Artists to debut in Garden Festival

Artist Carole Hughes will have a range of her fauve-inspired art for sale at the Cambridge Garden Festival.

A trio of Cambridge-based artists working across three very different genres are preparing feverishly for the 2019 Rotary Cambridge Garden Festival later this month.

Artist Carole Hughes is adding to the collection of colourful works she will showcase, while Dot and Barry Harding – fresh from an extended holiday – are busy playing catch-up in their areas of patchwork art and woodwork. All three will display and sell their artwork on the day as well as showcase their spring gardens.

The addition of two ‘Art in the Garden’ sites to the festival programme is new this year. They are included in a total of 11 display gardens in and around Cambridge.

Carole Hughes’ garden has the Mediterranean feel that inspires much of her art.  It is filled with bold, bright colours and textures that transform across the seasons.  Carole started painting in 1994; her works have been exhibited extensively and she has a wide international following. Her fauve-inspired style reflects scenes from her travels across Europe – musicians, landscapes, simple village or café and street scenes. She plans to display and sell a range of canvases, art gift books, place mats and coasters.

A festival ‘special’ will be the opportunity for ticketholders to go into a draw through Heritage Gallery for one of Carole’s canvases. The gallery regularly exhibits her art.

“Anyone wearing a festival wristband, and who goes into Heritage Gallery on the day, will go into the draw for a painting I will have on display there,” she said.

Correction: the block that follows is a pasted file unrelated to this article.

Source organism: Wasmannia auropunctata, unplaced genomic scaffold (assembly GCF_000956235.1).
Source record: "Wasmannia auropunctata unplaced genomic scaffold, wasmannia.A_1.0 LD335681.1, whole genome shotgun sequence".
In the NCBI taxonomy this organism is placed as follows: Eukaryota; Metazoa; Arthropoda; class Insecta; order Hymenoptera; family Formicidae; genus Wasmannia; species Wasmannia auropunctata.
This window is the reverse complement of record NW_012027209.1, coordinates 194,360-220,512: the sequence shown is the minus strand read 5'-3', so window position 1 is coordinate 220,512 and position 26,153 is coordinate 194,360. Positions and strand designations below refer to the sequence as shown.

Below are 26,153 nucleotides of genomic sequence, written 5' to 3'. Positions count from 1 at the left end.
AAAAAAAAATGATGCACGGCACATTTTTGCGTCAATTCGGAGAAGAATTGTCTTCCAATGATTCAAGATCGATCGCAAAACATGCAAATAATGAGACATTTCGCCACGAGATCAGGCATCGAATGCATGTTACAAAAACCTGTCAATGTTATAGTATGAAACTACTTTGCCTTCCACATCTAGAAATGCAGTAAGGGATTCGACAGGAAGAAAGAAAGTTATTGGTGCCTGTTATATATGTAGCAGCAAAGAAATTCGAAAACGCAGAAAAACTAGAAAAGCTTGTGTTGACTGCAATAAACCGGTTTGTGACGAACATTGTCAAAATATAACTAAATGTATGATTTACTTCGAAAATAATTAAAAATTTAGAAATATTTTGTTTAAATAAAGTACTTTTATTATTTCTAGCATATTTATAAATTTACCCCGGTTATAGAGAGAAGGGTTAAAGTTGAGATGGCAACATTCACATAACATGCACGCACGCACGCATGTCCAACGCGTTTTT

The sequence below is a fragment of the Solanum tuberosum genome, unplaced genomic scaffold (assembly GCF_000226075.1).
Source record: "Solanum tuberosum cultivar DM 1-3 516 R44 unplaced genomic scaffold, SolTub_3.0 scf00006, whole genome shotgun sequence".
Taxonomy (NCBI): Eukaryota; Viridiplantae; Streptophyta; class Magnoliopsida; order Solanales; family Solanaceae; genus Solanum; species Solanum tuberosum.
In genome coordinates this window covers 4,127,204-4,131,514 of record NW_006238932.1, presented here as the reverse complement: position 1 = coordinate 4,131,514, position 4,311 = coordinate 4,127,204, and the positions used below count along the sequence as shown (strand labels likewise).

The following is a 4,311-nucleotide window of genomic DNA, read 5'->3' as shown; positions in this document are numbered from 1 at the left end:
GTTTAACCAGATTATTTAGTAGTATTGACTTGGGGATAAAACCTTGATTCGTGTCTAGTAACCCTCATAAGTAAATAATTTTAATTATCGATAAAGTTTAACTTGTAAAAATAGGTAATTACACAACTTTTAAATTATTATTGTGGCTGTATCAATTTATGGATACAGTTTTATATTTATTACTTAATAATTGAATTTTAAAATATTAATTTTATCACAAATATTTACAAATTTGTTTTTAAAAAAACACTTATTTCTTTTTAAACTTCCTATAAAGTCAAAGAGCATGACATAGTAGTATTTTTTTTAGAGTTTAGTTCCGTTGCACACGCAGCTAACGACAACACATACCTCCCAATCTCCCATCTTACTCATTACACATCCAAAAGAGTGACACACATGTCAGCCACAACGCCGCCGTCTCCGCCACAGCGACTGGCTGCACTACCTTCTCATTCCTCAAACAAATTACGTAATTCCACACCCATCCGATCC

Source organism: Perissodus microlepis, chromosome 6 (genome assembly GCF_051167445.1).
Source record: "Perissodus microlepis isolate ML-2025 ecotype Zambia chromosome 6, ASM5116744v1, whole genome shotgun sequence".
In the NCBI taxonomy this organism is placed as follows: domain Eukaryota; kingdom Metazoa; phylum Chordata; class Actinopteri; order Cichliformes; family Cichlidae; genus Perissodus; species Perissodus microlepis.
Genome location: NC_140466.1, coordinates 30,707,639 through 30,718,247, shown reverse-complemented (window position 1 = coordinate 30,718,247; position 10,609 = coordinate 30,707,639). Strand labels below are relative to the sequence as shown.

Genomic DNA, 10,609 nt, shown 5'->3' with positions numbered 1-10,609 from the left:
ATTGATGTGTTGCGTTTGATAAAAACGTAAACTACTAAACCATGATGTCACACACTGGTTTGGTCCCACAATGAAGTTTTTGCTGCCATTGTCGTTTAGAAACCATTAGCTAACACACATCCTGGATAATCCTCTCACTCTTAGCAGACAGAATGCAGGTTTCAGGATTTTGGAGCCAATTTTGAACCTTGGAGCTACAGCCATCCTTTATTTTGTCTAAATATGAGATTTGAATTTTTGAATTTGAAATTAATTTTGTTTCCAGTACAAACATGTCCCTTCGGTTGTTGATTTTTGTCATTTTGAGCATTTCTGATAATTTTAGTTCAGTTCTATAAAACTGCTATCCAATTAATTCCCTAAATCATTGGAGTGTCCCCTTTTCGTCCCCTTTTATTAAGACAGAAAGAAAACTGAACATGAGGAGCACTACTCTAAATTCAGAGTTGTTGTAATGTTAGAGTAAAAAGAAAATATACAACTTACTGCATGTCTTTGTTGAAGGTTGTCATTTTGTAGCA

Dot and Barry Harding will display and sell their patchwork and woodworked items at the festival.

Dot and Barry Harding toil together on creating special areas in their garden but have separate working areas for their art.  Dot’s patchworking studio is where she makes beautiful quilts – some have won awards – and a range of patchwork items. Many will be on display and for sale on November 24, including unusual bowl holders, sewing caddies, little bags and striking framed patchwork images.

“Some of the pieces I had prepared before going away have all gone, so I’m busy making more for the festival,” said Dot.

Barry’s workshop is always a hive of activity; it is where he crafts a host of items to order, including many for Hobbiton. The work he will have on display and for sale at the garden festival will primarily cover garden art items – totem poles and ‘glass totems’, tui feeders, wooden prickly pears with coloured glass as leaves, and more.

Not wanting festival-goers to be put off by thoughts of transporting some of the larger items, Barry and Dot said they were prepared to do free deliveries of sold items to anywhere within a 50km radius of Cambridge.

Tickets (which include maps) for the November 24  2019 Rotary Cambridge Garden Festival are selling fast.  They are available from Amber Garden Centre, Cambridge Jewellers, or online at www.cgf.nz. An online newsletter and blog available at the same address features information on the gardens going on display and on the event sponsors.

More Recent News

Lights…camera…action

  Reel talk – Cambridge’s Tivoli Cinema remains the only Waikato cinema to have reopened since the country shifted to Covid-19 Alert Level 2. But, a government announcement this week increasing the size limit on…

It’s back to school – with social distancing

  During lockdown, Cambridge High School principal Greg Thornton began his commute to work by walking down his hallway to his son’s bedroom. From this makeshift “office,” Thornton directed the school’s Covid-19 response, recording video…

Community offers a helping hand

Cambridge is answering the kindness call in spades, with offers of help pouring in to cover an extended period of hardship. As lockdown started, Waipa District Councillor and long-time Cambridge resident Philip Coles joined others…

Life post clock-down

Ask not for whom the bell tolls in Cambridge – because since the start of lockdown the answer has been for no one. But now thanks to a group of Council parks and reserves team…